The Taiwanese Foxconn Technology Group, responsible for making iPhones and iPads in China, plans to replace workers with more robots to cope with labor costs, according to reports. But following a recent spike in suicides and a number of high-profile strikes, the move may have ulterior motives.

Foxconn, which has contracts with Motorola, Nokia, Apple, Dell, Hewlett-Packard and Sony, planned to use 1 million robots within the next three years, with an increase of 10,000 robots now and an expected 300,000 robots next year.

“Workers’ wages are increasing so quickly that some companies can’t take it any longer,” Dan Bin, a fund manager at Shenzhen-based Eastern Bay Investment Management, told Reuters. “Automation is a general trend in many sectors in China, such as electronics. Of course some companies will consider moving their manufacturing overseas, but it’s easier said than done when the supply chain is here.”

The move toward automation may be a way for Foxconn to combat negative attention the company has faced over the past two years, including a rash of suicides of young migrant workers. Last month at Foxconn, a worker committed suicide in a manufacturing plant in southern China, Reuters reports. A total of 21 workers have died at the company by jumping from their dorms or work buildings, according to Alternet.org.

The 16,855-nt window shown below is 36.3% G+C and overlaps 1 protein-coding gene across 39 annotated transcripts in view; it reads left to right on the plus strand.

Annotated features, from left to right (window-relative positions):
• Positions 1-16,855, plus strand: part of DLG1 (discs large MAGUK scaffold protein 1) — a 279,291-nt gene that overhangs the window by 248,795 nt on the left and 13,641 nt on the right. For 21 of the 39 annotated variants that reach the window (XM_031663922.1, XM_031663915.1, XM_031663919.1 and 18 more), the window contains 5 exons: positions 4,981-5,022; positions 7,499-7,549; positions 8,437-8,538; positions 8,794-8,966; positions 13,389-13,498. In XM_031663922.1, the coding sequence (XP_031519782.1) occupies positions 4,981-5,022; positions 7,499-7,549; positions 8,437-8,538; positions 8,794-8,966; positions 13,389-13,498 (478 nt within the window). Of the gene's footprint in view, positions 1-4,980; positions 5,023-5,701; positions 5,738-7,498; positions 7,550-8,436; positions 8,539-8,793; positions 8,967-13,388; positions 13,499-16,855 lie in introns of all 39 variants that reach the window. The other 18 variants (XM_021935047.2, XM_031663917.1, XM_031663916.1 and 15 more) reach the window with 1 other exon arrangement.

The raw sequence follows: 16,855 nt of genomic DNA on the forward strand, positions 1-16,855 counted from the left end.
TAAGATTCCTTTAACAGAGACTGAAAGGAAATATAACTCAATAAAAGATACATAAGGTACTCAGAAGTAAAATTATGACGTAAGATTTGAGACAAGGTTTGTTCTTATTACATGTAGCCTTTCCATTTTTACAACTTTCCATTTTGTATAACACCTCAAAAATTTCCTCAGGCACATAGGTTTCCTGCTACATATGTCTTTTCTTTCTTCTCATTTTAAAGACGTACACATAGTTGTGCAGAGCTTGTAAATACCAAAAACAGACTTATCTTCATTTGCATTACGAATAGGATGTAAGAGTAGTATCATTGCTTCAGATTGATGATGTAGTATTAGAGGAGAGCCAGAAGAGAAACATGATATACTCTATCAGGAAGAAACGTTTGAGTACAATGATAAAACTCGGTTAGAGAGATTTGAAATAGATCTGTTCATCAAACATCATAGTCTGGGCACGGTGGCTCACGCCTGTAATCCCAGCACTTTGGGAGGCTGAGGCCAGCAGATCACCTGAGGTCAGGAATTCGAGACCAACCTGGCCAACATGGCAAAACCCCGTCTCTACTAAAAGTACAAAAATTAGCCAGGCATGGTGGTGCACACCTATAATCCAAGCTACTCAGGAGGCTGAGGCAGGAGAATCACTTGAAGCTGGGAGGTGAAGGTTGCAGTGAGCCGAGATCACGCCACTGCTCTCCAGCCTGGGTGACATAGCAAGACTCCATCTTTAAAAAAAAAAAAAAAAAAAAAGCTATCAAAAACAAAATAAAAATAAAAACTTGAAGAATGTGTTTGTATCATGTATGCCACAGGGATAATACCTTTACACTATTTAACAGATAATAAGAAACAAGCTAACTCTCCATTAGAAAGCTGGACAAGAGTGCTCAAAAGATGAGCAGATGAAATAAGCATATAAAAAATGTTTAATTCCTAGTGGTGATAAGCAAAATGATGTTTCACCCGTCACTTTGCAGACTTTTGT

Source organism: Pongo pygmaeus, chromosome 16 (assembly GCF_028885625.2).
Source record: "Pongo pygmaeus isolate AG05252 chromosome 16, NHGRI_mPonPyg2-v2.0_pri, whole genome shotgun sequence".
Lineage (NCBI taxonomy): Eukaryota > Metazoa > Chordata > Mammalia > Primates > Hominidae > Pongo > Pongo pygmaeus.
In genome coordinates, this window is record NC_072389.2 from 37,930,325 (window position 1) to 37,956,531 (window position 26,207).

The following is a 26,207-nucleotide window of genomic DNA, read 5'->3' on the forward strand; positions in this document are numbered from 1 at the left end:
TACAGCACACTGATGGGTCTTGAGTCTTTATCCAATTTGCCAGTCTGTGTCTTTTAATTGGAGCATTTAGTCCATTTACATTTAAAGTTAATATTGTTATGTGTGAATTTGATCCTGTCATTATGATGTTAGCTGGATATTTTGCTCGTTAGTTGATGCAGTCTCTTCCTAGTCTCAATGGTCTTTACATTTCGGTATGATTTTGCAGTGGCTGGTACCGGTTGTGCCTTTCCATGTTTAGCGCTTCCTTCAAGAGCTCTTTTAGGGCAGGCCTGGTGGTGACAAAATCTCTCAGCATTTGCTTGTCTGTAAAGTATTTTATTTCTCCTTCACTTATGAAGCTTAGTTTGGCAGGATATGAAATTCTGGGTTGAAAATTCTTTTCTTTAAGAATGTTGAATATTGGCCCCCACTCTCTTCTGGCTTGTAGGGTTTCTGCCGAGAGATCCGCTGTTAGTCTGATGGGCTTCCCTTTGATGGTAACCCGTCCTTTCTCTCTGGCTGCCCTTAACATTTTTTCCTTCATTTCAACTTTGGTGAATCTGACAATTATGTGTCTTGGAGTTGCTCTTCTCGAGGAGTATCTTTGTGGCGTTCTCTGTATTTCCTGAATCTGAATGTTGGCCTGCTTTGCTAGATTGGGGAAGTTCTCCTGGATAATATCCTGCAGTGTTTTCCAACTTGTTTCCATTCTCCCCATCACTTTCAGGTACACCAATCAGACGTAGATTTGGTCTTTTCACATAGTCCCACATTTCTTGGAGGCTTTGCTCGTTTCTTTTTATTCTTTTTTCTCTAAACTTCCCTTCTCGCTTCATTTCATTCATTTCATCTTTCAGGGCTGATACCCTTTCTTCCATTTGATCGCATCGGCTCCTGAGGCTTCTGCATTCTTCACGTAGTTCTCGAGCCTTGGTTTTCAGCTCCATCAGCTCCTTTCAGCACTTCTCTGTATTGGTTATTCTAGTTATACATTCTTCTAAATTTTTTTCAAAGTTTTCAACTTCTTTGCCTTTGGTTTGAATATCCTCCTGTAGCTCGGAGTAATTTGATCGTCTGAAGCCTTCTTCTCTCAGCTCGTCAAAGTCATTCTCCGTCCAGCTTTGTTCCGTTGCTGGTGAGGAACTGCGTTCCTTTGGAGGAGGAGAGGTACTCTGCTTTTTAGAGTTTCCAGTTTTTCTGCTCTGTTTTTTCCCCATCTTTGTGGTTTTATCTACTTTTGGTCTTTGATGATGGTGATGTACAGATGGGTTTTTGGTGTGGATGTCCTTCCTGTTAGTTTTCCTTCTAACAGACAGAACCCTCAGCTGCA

“Foxconn’s labor conditions are very poor, but its root causes are low prices from multinational companies and tight delivery schedules,” Li Qiang, executive director of China Labor Watch, told Alternet.org. “Workers are only seen as fitting production needs rather than as individual human beings.”

Workers have also fought for a wage increase, not just at Foxconn, but at other China-based companies. In southern China, workers went on strike at factories operated by Japan’s Toyota Motor and Honda Motor. Alternet.org reports that at Foxconn’s highest-paying factory in China workers only receive $1.18 an hour.

Robots will be used for assembly line procedures, according to Terry Gou, Foxconn’s chairman. He also said more than 1 million people will be moved from “basic manufacturing work,” Reuters reports.